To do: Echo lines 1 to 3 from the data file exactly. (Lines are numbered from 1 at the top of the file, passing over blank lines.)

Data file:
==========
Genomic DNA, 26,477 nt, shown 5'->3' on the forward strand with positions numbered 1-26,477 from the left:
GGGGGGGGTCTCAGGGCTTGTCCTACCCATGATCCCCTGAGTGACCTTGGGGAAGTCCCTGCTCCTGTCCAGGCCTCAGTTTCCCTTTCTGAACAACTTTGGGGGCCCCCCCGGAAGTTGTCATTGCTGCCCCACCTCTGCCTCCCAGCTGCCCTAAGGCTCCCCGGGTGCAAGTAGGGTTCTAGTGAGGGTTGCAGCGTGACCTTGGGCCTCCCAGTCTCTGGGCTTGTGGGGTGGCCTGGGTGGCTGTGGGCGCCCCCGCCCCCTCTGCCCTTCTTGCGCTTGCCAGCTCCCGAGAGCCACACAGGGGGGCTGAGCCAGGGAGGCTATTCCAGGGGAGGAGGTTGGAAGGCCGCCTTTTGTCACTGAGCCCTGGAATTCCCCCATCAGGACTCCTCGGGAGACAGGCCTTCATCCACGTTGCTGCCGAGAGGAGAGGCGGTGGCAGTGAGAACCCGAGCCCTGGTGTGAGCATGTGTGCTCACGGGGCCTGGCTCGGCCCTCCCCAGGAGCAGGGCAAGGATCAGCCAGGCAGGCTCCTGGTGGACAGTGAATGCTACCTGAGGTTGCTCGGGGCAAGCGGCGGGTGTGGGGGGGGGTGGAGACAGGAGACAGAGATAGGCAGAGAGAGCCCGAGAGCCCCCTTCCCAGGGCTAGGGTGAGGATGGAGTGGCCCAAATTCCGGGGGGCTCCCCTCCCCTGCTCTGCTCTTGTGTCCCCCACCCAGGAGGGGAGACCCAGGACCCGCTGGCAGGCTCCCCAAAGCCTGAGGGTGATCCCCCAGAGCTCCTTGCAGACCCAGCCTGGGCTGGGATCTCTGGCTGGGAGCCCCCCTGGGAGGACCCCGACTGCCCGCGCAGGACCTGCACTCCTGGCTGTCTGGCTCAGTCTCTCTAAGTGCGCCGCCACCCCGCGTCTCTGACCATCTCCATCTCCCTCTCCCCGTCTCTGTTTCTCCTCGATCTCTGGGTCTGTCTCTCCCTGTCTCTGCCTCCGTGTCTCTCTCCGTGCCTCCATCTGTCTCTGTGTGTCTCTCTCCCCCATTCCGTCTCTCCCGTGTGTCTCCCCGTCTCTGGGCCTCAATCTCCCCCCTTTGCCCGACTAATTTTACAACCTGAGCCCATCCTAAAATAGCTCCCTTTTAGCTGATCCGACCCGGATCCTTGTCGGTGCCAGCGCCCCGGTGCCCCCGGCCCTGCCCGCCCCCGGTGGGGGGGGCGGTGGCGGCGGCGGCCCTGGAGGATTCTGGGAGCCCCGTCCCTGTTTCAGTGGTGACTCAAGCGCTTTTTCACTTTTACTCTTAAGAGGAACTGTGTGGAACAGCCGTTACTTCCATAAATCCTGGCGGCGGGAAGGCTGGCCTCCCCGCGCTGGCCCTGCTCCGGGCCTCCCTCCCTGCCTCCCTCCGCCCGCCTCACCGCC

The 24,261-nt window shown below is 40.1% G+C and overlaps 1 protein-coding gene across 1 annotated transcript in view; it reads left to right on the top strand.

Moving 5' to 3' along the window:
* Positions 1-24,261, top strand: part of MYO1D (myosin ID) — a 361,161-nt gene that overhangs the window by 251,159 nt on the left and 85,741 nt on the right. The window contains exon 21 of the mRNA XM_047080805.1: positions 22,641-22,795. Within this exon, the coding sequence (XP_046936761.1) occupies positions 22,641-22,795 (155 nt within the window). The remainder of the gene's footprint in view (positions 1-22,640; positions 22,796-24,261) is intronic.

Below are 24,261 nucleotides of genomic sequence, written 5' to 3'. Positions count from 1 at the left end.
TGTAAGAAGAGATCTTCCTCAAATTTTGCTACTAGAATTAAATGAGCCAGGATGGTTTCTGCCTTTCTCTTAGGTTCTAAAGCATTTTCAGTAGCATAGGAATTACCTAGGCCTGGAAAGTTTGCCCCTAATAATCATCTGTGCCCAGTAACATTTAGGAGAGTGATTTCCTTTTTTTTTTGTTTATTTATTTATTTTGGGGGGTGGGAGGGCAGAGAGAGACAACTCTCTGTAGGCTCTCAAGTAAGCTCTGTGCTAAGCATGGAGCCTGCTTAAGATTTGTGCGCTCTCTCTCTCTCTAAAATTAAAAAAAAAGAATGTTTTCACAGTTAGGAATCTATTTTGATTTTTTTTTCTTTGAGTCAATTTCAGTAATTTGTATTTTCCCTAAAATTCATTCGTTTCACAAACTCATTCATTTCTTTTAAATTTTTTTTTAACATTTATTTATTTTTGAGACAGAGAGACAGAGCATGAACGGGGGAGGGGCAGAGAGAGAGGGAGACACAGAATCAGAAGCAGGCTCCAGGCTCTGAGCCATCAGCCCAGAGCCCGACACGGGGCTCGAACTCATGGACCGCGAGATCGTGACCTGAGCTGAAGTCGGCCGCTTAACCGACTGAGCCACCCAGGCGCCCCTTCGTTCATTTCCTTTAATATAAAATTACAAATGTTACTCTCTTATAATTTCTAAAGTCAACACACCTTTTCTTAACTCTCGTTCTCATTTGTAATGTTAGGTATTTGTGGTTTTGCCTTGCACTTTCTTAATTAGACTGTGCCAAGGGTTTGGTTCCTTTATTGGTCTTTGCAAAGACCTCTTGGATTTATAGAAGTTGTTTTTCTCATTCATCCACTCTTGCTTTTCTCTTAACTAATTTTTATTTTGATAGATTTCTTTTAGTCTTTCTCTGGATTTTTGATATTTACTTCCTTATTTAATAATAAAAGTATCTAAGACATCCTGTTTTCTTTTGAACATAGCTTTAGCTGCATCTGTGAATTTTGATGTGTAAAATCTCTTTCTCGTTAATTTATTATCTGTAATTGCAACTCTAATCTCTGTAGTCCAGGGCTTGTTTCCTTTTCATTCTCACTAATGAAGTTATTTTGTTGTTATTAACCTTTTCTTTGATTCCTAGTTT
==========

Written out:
Genomic DNA, 26,477 nt, shown 5'->3' on the forward strand with positions numbered 1-26,477 from the left:
GGGGGGGGTCTCAGGGCTTGTCCTACCCATGATCCCCTGAGTGACCTTGGGGAAGTCCCTGCTCCTGTCCAGGCCTCAGTTTCCCTTTCTGAACAACTTTGGGGGCCCCCCCGGAAGTTGTCATTGCTGCCCCACCTCTGCCTCCCAGCTGCCCTAAGGCTCCCCGGGTGCAAGTAGGGTTCTAGTGAGGGTTGCAGCGTGACCTTGGGCCTCCCAGTCTCTGGGCTTGTGGGGTGGCCTGGGTGGCTGTGGGCGCCCCCGCCCCCTCTGCCCTTCTTGCGCTTGCCAGCTCCCGAGAGCCACACAGGGGGGCTGAGCCAGGGAGGCTATTCCAGGGGAGGAGGTTGGAAGGCCGCCTTTTGTCACTGAGCCCTGGAATTCCCCCATCAGGACTCCTCGGGAGACAGGCCTTCATCCACGTTGCTGCCGAGAGGAGAGGCGGTGGCAGTGAGAACCCGAGCCCTGGTGTGAGCATGTGTGCTCACGGGGCCTGGCTCGGCCCTCCCCAGGAGCAGGGCAAGGATCAGCCAGGCAGGCTCCTGGTGGACAGTGAATGCTACCTGAGGTTGCTCGGGGCAAGCGGCGGGTGTGGGGGGGGGTGGAGACAGGAGACAGAGATAGGCAGAGAGAGCCCGAGAGCCCCCTTCCCAGGGCTAGGGTGAGGATGGAGTGGCCCAAATTCCGGGGGGCTCCCCTCCCCTGCTCTGCTCTTGTGTCCCCCACCCAGGAGGGGAGACCCAGGACCCGCTGGCAGGCTCCCCAAAGCCTGAGGGTGATCCCCCAGAGCTCCTTGCAGACCCAGCCTGGGCTGGGATCTCTGGCTGGGAGCCCCCCTGGGAGGACCCCGACTGCCCGCGCAGGACCTGCACTCCTGGCTGTCTGGCTCAGTCTCTCTAAGTGCGCCGCCACCCCGCGTCTCTGACCATCTCCATCTCCCTCTCCCCGTCTCTGTTTCTCCTCGATCTCTGGGTCTGTCTCTCCCTGTCTCTGCCTCCGTGTCTCTCTCCGTGCCTCCATCTGTCTCTGTGTGTCTCTCTCCCCCATTCCGTCTCTCCCGTGTGTCTCCCCGTCTCTGGGCCTCAATCTCCCCCCTTTGCCCGACTAATTTTACAACCTGAGCCCATCCTAAAATAGCTCCCTTTTAGCTGATCCGACCCGGATCCTTGTCGGTGCCAGCGCCCCGGTGCCCCCGGCCCTGCCCGCCCCCGGTGGGGGGGGCGGTGGCGGCGGCGGCCCTGGAGGATTCTGGGAGCCCCGTCCCTGTTTCAGTGGTGACTCAAGCGCTTTTTCACTTTTACTCTTAAGAGGAACTGTGTGGAACAGCCGTTACTTCCATAAATCCTGGCGGCGGGAAGGCTGGCCTCCCCGCGCTGGCCCTGCTCCGGGCCTCCCTCCCTGCCTCCCTCCGCCCGCCTCACCGCC

The 24,261-nt window shown below is 40.1% G+C and overlaps 1 protein-coding gene across 1 annotated transcript in view; it reads left to right on the top strand.